Former archbishop quits as Christian Aid chair over handling of historic child sex abuse allegations

The chair of Christian Aid the Rev’d John Sentamu has stepped down amid allegations he failed to act on a claim of child sex abuse against a colleague made a decade ago while he was the Archbishop of York.

Sentamu joined the charity as chair in November 2021 following his retirement as Archbishop of York the previous year.

But he has resigned as chair and trustee amid concerns over the way he handled historic allegations of abuse against the victim, who was 16 at the time.

In a resignation letter to trustees Sentamu said that recent events could “become a distraction from the vital work of Christian Aid”.

It is alleged that he had failed to act on a claim made in 2013 by the victim to senior members of the church including Sentamu.

The alleged abuser Reverend Trevor Devanikkam took his own life before he was due to appear in court.

Sentamu had also been honorary assistant bishop in the Newcastle Diocese but was last month told by the Bishop of Newcastle, Helen-Ann Hartley, to step back from active ministry.

The church’s lead safeguarding bishop Joanne Grenfell had said: “The Church should be ashamed that a vulnerable 16-year-old in its care was let down by the Church and abused by someone in a position of trust. We are truly sorry for the abuse he suffered and for our failure to respond well.”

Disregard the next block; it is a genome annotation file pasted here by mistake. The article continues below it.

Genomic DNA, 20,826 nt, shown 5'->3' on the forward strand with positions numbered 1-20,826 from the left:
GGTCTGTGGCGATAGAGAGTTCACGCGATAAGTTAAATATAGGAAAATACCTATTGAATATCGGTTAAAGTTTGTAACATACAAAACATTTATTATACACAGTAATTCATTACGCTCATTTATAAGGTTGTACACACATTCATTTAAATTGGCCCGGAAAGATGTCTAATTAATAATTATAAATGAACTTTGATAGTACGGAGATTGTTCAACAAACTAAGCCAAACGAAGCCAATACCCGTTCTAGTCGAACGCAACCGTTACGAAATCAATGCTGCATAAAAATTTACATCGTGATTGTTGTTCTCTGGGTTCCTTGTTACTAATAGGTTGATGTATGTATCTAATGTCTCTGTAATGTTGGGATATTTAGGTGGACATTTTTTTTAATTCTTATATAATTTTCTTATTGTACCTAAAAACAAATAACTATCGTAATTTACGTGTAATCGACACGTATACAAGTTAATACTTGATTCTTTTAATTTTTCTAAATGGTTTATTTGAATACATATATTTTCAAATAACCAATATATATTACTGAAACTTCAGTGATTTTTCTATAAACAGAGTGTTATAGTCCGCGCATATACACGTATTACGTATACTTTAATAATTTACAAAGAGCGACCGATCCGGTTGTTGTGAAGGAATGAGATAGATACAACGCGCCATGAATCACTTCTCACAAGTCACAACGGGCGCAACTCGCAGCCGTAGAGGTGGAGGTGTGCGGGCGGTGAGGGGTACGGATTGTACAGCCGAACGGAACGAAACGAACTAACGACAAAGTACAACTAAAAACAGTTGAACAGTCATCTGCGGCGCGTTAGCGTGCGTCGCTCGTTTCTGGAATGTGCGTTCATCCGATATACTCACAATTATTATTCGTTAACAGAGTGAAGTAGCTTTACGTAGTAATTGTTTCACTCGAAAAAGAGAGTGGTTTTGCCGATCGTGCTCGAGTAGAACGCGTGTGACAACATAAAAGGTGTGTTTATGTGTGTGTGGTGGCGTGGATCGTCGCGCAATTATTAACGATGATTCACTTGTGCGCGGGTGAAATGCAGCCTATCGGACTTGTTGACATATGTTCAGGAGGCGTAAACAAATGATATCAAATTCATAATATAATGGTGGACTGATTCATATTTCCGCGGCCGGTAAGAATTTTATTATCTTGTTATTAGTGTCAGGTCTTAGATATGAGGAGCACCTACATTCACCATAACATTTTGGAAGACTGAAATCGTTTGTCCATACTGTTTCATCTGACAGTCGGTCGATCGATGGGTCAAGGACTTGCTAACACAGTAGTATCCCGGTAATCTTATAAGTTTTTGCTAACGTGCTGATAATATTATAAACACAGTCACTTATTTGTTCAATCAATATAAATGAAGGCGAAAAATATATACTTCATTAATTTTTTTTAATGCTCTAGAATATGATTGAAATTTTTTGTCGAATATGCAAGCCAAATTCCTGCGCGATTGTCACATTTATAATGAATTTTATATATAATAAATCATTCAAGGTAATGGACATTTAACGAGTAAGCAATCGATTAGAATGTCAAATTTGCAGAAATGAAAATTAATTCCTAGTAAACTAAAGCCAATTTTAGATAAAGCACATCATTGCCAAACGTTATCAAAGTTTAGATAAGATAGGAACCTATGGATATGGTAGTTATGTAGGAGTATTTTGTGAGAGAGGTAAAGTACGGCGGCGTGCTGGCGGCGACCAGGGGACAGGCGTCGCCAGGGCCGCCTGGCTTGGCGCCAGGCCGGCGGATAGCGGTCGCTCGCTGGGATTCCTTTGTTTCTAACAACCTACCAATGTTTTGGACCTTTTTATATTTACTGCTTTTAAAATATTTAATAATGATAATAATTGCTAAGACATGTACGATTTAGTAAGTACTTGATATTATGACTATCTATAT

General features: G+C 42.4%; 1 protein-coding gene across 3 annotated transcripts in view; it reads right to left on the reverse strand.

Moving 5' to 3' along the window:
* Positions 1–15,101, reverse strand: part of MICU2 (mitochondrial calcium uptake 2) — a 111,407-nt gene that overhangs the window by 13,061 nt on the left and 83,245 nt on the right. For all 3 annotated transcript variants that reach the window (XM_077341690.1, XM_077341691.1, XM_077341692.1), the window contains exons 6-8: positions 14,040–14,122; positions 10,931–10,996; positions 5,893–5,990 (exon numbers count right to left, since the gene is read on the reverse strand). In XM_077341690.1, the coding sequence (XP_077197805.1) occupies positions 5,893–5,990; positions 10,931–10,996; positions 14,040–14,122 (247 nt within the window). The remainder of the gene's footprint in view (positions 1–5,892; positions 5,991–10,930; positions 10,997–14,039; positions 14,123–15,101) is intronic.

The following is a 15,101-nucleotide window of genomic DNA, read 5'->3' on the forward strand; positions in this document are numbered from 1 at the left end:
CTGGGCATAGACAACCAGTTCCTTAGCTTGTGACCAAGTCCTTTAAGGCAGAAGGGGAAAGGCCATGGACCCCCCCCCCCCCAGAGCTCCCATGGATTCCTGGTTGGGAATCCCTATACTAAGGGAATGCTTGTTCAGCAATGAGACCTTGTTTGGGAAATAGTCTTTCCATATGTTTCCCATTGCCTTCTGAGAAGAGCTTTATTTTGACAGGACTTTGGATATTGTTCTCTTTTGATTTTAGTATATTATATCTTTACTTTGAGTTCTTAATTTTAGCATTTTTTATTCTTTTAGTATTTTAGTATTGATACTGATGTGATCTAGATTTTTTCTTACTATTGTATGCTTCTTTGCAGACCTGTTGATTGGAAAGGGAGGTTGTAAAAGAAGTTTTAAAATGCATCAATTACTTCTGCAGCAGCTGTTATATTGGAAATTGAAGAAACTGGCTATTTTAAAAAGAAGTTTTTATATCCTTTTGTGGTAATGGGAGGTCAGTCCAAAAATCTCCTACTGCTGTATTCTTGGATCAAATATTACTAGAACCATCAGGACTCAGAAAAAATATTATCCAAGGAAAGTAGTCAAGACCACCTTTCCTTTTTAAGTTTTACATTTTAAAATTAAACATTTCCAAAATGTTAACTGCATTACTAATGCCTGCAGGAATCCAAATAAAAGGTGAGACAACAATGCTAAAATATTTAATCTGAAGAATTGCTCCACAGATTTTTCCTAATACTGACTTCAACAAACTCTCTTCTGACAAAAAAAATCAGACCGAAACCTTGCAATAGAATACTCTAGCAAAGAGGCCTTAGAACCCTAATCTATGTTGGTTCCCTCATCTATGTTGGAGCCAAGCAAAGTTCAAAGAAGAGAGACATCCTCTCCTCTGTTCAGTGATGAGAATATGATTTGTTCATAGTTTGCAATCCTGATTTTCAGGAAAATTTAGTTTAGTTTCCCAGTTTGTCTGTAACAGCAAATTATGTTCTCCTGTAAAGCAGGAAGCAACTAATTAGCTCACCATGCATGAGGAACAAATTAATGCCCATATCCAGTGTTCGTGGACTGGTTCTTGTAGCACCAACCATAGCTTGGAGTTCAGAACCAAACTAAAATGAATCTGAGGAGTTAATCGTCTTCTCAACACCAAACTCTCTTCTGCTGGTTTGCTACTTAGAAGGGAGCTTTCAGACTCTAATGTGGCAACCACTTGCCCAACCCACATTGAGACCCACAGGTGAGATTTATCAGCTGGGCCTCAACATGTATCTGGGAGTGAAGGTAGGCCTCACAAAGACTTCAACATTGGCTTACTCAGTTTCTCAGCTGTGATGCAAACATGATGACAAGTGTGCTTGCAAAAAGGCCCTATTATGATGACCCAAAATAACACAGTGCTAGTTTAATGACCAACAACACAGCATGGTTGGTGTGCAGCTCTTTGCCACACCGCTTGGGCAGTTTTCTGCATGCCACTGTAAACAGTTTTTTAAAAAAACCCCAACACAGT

Christian Aid’s vice chair Maggie Swinson will lead the charity’s board on an interim basis while a new chair is recruited.

“Given recent events, we understand the reasons for his resignation,” said Christian Aid chief executive Patrick Watt.

“During his tenure Sentamu gave generously of his time, as he steered the organisation through a change of Chief Executive, and a review of its strategy. He has played a critical role in our campaigning on climate justice, and on a just peace for Ukraine, and has brought Christian Aid’s work to the attention of new audiences.

“Sentamu recently visited Sierra Leone where he saw first-hand the work of Christian Aid’s partners and met with government and religious leaders to discuss our programmes to strengthen women’s political participation, support livelihoods, and promote community peacebuilding. His visit reinforced our relationships in the country, and inspired staff and partners.”

    Share Story:

Recent Stories

How is the food and agricultural crisis affecting charity investment portfolios?
Charity Times editor, Lauren Weymouth, is joined by Jeneiv Shah, portfolio manager at Sarasin & Partners to discuss how the current pressures placed on agriculture and the wider food system is affecting charity investment portfolios.